Agent Monday: New Agent Marlo Berliner!

marloheadshot

Happy Agent Monday, and happy April everyone! Phew, we made it through March. Okay, I KNOW it’s April Fools day, but I promise this is a REAL post.  I’m excited today to introduce you all to one of our newest literary agents at The Jennifer De Chiara Literary Agency – Marlo Berliner! It’s also very real and true that new agents are vigorously seeking new clients, so if you are a writer seeking an agent, I hope this info is helpful.

So let’s kick off our chat with Marlo!…

Q: Thanks for stopping by, Marlo! Tell us, how did you get into agenting?

A: Thanks for having me! I was originally an accounting manager for a Fortune 500 company, but I’ve been involved in publishing now for over twelve years, as a writer, the chair of a major publishing conference, a published author, a freelance editor, and finally a children’s lead bookseller for Barnes & Noble. As a freelance editor, I’ve always enjoyed helping other writers develop their stories. After a while, I realized I was able to recognize which stories in my inbox had much more potential than others. So when I saw an opportunity to intern at The Bent Agency, I jumped at it. I learned a great deal from that first year-long internship with Molly Ker Hawn, and then even more from my second internship with Colleen Oefelein at The Jennifer De Chiara Literary Agency. I will always be grateful for what I learned from both of these amazing agents.

Q: Can you share some details about yourself, and how these have shaped who you are as an agent and as someone working with authors?

A: Being an agent is a great fit for me because I’ve had a nearly 360 degree view of publishing – as author, agent, editor and bookseller. As an author myself, I just love working with stories to make them stronger, and I also understand firsthand the trials of this profession, so I love being an advocate for writers.

Q: What types of projects are you representing? Anything you are especially hoping to find in your inbox?

A: I’m interested in all genres of MG and YA fiction, with particular emphasis on adventure, psychological thriller, suspense, mystery, paranormal, urban fantasy, horror, speculative, and romance. I enjoy magic, magical realism, unusual settings, pirates, dark elements, gothic tone, secrets or secretive characters, treasure hunts, and unreliable narrators. On the adult side, I’m looking for mystery, thriller, suspense, women’s fiction, and all genres of romance, except inspirational, historical and erotic. I’d love to find a richly layered, historical mystery in the vein of Diane Setterfield’s The Thirteenth Tale.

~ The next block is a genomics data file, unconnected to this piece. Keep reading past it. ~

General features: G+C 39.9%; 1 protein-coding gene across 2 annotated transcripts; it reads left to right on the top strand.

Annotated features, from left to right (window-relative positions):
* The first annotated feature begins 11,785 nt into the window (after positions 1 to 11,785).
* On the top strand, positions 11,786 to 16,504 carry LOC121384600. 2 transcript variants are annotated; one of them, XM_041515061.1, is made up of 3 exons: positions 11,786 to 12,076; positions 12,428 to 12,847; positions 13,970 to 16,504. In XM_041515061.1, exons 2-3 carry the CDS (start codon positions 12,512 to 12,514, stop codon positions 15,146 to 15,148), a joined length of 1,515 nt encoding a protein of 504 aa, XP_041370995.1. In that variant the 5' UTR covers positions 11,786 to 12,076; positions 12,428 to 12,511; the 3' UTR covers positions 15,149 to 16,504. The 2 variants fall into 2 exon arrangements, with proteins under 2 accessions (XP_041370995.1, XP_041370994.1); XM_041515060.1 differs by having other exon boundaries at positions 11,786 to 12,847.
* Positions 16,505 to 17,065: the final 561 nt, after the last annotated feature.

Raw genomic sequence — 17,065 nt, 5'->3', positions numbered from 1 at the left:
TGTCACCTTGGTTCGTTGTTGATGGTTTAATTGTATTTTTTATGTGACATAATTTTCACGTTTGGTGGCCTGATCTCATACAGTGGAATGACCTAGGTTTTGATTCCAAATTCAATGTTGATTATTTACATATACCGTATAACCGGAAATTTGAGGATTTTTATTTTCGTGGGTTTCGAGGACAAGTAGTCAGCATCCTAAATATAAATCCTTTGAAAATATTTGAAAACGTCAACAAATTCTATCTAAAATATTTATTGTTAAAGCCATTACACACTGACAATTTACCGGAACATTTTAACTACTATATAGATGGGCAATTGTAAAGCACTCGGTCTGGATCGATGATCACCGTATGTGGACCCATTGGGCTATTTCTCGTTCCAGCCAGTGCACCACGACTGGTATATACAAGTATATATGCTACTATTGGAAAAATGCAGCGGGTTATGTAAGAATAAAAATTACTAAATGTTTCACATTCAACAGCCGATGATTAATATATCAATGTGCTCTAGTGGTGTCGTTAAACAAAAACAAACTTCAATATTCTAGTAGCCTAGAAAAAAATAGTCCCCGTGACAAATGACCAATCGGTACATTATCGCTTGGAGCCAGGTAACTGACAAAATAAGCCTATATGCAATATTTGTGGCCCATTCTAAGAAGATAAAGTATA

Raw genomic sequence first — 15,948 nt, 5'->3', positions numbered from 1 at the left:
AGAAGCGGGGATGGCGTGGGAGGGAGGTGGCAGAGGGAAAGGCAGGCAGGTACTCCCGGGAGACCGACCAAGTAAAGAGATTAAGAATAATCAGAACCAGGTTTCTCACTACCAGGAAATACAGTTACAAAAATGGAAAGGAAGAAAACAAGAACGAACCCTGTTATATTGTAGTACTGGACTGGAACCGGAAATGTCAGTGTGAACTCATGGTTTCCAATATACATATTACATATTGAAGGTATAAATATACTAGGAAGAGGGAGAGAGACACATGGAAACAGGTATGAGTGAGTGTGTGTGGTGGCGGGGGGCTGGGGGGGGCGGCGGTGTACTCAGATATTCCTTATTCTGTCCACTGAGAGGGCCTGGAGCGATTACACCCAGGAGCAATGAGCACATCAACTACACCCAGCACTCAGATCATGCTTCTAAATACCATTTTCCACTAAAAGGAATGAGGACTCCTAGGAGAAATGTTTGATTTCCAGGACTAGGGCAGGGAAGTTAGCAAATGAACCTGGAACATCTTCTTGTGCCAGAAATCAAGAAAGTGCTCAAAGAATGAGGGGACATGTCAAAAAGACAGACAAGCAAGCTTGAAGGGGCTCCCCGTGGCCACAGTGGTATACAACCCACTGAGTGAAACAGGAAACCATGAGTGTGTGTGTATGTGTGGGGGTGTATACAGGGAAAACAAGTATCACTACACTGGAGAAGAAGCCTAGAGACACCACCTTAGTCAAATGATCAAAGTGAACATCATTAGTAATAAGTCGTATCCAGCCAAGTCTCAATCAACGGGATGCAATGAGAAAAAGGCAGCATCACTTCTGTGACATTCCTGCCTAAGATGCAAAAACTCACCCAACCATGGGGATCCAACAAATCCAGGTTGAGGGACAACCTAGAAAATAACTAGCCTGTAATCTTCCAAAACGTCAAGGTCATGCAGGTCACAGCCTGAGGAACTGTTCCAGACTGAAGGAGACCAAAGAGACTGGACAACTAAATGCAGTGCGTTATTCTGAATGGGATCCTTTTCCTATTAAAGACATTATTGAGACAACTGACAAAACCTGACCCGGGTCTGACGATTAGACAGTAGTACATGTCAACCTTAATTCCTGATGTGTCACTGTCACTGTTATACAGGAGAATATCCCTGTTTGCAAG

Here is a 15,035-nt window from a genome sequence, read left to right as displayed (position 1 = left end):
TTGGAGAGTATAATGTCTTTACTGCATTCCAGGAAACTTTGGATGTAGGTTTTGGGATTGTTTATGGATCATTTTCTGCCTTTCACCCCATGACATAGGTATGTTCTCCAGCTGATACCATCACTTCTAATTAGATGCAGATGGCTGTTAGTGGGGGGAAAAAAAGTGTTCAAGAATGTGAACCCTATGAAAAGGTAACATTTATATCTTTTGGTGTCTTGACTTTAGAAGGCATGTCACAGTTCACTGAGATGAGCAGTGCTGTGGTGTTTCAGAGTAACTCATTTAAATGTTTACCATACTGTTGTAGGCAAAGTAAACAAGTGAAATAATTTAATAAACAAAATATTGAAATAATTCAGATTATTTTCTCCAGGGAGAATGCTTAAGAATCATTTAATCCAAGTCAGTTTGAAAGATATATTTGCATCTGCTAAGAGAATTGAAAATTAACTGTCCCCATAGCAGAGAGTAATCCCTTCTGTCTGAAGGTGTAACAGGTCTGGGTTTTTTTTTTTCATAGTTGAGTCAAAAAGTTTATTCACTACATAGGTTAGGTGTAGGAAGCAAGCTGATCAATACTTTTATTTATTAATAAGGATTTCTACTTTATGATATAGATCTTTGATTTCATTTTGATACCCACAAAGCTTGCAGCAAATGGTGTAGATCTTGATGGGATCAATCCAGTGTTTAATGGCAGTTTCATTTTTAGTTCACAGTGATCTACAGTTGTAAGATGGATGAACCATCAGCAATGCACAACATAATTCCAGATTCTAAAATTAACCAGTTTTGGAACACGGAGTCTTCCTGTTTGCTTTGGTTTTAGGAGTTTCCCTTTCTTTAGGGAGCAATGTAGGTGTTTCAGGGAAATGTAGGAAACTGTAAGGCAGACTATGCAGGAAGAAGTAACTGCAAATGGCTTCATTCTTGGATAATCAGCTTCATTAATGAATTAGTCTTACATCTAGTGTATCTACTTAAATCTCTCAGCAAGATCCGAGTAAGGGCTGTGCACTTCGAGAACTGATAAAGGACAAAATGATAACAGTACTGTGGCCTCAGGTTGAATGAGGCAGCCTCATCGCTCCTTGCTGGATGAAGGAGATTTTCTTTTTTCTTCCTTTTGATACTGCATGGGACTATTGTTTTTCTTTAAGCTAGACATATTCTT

Q: Can you give us an example of one of your favorite books in each category that you represent, and why it’s your favorite?

A: So, so many I could mention but here are a few. MG – the Nevermoor series, love the magic and wonder of these books. YA – One of Us is Lying, love the way the story is told through multiple POVs and yet seamlessly moves the plot forward. Mystery, Thriller, Suspense –  The Death of Mrs. Westaway, Bring Me Back, The 7 1/2 Deaths of Evelyn Hardcastle, Give Me Your Hand, love the dark, twisty, page-turning plots and complicated characters. Women’s Fiction –  The Great Alone by Kristin Hannah, so many feels! Romance – The Kiss Quotient, Helen Hoang, so heart-warming, fun and original.

Q: To help folks understand your point of view, what are some of your favorite TV shows and Movies?

A: I don’t watch too much TV, but when I do I tend to binge watch an entire season or series at once. Some of my favorites are Stranger Things, You, Bird Box, The Passage, Supernatural, Arrow, and Ghost Adventures (as fodder for my own series, The Ghost Chronicles). I’m a huge movie buff, so I could list hundreds of movies as my favorites, but I’ll give just a few old and new – Practical Magic, Titanic, Avatar, The Woman in Black, La La Land, The Greatest Showman, and The Ballad of Buster Scruggs.

Q: What’s in your reading pile?

A: I love to read widely across ages and genres. Right now, I’m looking forward to diving into some new middle grade – The Friendship War by Andrew Clements, Rayne & Delilah’s Midnite Matinee by Jeff Zentner, and The Strangers by Margaret Peterson Haddix. I’m also reading All the Missing Girls by Megan Miranda.

Q: What makes a successful query to you?